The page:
Glp

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GLP 1 shares many similarities with GIP in terms of its insulinotropic activity, and numerous studies have demonstrated its insulinotropic activity in vitro and in vivo [25]. It is a 30-amino-acid peptide secreted from the L-cells of the intestinal mucosa, which occur predominantly in the lower part of the small intestine and in the colon. In common with GIP, GLP 1 secretion is stimulated by carbohydrate and fat [26], but it is also stimulated by protein (2. 1). However, circulating levels of GLP 1(7-36)amide, the GLP 1 isoform that is bioactive, are severalfold lower than those of bioactive GIP. In contrast to GIP, GLP 1 secretion is not dependent upon nutrient absorption, and secretion can be elicited by the presence of nutrients in the gut lumen. Regulation of GLP 1 secretion by nutrients is complex and involves both direct and indirect mediators. While glucose and long-chain fatty acids in the lumen of the gut can exert direct stimulatory effects on the GLP 1 secretion, the physiological significance of this is questionable. GLP 1 secretion occurs very rapidly after nutrient ingestion, whereas the L-cells are located mainly in the distal part of the intestine, where, under normal conditions of feeding, lumenal glucose concentrations are far below the apparent limit of sensitivity of the L-cell. It therefore seems likely that the early GLP 1 response to ingested nutrients is mediated via a proximal-distal loop involving hormonal or neural signals generated from the upper small intestine [27]. Like GIP, GLP 1's insulinotropic activity is strictly glucose-dependent, and it has no effect on glucose concentrations below ~ 4.5 mmol/l [28]. GLP 1 also has trophic effects on pancreatic B cells. It stimulates all stages of insulin biosynthesis, as well as insulin-gene transcription [29], stimulates B cell proliferation, and enhances the differentiation of new B cells [30]. GLP 1 has also been shown to mediate endocrine proliferation in aging glucose-intolerant rats, with a resulting improvement in glucose tolerance [31], raising the exciting possibility that it might be capable of stimulating the growth of new cells in type 2 diabetic patients.

An intact N-terminal is also necessary to preserve GLP 1's insulinotropic activity, and the N-terminally truncated peptide, the product of DPP-IV cleavage, acts as a receptor antagonist [32]. GLP 1 is particularly sensitive to degradation by DPP-IV. Whereas approximately half an infusion of exogenous GIP remains intact in vivo, as little as 10 percent to 20 percent exogenous GLP 1 survives in intact form following infusion of the peptide. This rapid degradation of GLP 1 (and to a lesser extent, GIP) represents a major difficulty associated with attempting to utilize these hormones as potential therapeutic agents in diabetes.

The relative importance of GIP and GLP 1 in stimulating insulin secretion in healthy human subjects is difficult to resolve. Circulating levels of GIP following nutrient ingestion are some fourfold to fivefold higher than GLP 1, although in molar terms, GLP 1 has been shown to be a more potent insulin secretagogue than GIP [8]. Most current radioimmunoassays for GIP and GLP 1 measure precursors and inactive metabolites in addition to the biologically active hormone, making interpretation of physiological postprandial levels of the hormones difficult. A study using GIP-receptor antagonists in genetically obese mice concluded that GIP might be responsible for as much as 80 percent of the incretin effect in these animals [21]. However, similar studies in humans involving GLP 1 receptor antagonists [33] have shown that GLP 1 is responsible for a substantial part of the insulin response to oral glucose. Recent studies in humans, involving infusion of physiological concentrations of the biologically active hormones while circulating glucose levels were clamped at fasting, or slightly raised in order to mimic the postprandial state, have concluded that the two hormones contribute almost equally to the incretin effect of a meal, and do so in an additive manner [34]. This finding has been corroborated in recent experiments in mice with a double knock-out of both GIP and GLP 1 receptors [35], where preliminary results are consistent with the additive effects of the two hormones. However, GLP 1 is additionally very effective in minimizing changes in postprandial glycemia because of its capacity to delay gastric emptying and inhibit glucagon secretion (see next section). Thus, in the physiological setting of meal ingestion where whole-body glucose metabolism is considered, the insuli-notropic effect of GLP 1 can be obscured by these effects, demonstrating that the regulation of circulating glucose levels via the enteroinsular axis does not operate solely via the effects of the incretin hormones on insulin secretion.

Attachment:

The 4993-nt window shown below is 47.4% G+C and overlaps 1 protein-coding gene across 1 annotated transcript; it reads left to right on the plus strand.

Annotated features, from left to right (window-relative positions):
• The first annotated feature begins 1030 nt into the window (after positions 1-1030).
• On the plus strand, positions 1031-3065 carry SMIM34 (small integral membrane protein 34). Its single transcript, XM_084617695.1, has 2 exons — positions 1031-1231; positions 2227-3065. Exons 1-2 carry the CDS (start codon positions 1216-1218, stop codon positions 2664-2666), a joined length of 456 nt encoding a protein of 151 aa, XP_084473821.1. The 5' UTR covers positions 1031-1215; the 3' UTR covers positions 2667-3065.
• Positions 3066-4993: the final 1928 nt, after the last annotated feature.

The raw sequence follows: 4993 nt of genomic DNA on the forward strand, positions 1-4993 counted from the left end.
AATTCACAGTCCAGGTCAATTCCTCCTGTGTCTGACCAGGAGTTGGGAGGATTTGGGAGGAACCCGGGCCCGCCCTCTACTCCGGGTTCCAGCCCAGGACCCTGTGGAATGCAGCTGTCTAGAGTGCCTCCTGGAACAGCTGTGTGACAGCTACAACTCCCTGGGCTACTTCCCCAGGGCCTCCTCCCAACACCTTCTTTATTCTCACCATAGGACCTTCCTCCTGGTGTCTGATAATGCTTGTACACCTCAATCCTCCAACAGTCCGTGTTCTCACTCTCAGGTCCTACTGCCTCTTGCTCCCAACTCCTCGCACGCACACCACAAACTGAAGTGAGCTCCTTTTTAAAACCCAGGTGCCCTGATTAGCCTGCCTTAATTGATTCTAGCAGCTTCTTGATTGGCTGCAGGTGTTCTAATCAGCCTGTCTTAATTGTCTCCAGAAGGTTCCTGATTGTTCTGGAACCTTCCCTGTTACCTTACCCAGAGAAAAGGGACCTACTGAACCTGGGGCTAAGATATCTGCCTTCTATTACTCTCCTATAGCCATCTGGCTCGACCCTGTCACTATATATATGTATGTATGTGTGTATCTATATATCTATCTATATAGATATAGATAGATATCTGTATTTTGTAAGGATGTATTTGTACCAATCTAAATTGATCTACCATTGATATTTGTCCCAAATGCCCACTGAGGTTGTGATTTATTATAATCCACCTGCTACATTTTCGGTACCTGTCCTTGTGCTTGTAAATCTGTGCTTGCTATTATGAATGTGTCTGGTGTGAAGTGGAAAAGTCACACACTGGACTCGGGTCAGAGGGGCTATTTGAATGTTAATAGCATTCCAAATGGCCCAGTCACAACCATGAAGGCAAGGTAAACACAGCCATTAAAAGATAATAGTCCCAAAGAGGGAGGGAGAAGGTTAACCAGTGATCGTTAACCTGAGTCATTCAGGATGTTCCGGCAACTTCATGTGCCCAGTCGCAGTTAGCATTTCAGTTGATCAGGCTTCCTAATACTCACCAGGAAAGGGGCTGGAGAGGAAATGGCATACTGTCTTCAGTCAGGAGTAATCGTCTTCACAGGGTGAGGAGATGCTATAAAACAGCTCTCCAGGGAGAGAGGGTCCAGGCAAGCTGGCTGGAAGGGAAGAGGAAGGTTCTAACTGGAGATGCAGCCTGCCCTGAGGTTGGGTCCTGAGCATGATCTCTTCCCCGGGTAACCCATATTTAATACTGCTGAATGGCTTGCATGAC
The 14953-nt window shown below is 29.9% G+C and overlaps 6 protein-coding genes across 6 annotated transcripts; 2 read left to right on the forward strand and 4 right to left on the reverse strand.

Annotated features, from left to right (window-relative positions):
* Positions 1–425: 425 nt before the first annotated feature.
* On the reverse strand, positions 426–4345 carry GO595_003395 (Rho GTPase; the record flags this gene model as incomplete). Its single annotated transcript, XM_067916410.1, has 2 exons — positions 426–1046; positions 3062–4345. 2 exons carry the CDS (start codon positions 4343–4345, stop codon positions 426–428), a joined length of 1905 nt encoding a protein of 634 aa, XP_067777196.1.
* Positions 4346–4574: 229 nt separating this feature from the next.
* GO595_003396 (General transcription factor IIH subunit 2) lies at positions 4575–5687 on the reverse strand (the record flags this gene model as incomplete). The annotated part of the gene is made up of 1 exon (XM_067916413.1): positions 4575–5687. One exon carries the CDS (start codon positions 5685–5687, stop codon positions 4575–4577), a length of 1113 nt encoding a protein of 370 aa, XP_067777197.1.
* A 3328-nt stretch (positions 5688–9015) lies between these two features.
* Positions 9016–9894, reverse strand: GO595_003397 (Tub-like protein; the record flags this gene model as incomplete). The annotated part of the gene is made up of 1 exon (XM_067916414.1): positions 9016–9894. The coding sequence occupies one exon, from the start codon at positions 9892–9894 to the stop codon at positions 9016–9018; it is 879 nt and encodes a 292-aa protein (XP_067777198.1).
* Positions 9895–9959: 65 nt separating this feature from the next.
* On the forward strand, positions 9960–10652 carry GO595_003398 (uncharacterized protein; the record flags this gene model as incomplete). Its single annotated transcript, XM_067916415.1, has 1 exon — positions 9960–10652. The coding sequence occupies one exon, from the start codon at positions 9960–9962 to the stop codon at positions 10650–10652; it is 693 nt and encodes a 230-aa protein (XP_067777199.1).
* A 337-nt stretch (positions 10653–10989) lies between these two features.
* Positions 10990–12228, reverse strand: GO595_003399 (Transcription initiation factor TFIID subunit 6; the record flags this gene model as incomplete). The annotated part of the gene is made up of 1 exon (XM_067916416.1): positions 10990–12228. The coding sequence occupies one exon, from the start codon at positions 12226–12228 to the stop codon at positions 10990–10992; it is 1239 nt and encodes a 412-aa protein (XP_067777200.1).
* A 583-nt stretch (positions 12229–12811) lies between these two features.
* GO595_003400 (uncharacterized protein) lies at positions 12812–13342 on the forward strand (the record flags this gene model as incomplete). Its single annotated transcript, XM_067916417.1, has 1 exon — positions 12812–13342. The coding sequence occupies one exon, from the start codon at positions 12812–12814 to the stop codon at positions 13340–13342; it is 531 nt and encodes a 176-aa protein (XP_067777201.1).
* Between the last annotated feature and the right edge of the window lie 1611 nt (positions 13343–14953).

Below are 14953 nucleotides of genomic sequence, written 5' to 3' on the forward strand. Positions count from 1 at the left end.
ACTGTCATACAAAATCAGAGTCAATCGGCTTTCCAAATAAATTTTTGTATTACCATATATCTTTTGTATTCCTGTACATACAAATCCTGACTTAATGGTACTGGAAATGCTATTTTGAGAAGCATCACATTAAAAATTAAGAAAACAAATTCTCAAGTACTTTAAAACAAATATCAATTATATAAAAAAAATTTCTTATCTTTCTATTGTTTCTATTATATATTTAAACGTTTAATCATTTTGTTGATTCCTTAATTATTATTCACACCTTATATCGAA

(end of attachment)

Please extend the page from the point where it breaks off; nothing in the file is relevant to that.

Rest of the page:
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Diabetes 2

Diabetes 2

Diabetes is a disease that affects the way your body uses food. Normally, your body converts sugars, starches and other foods into a form of sugar called glucose. Your body uses glucose for fuel. The cells receive the glucose through the bloodstream. They then use insulin a hormone made by the pancreas to absorb the glucose, convert it into energy, and either use it or store it for later use. Learn more...

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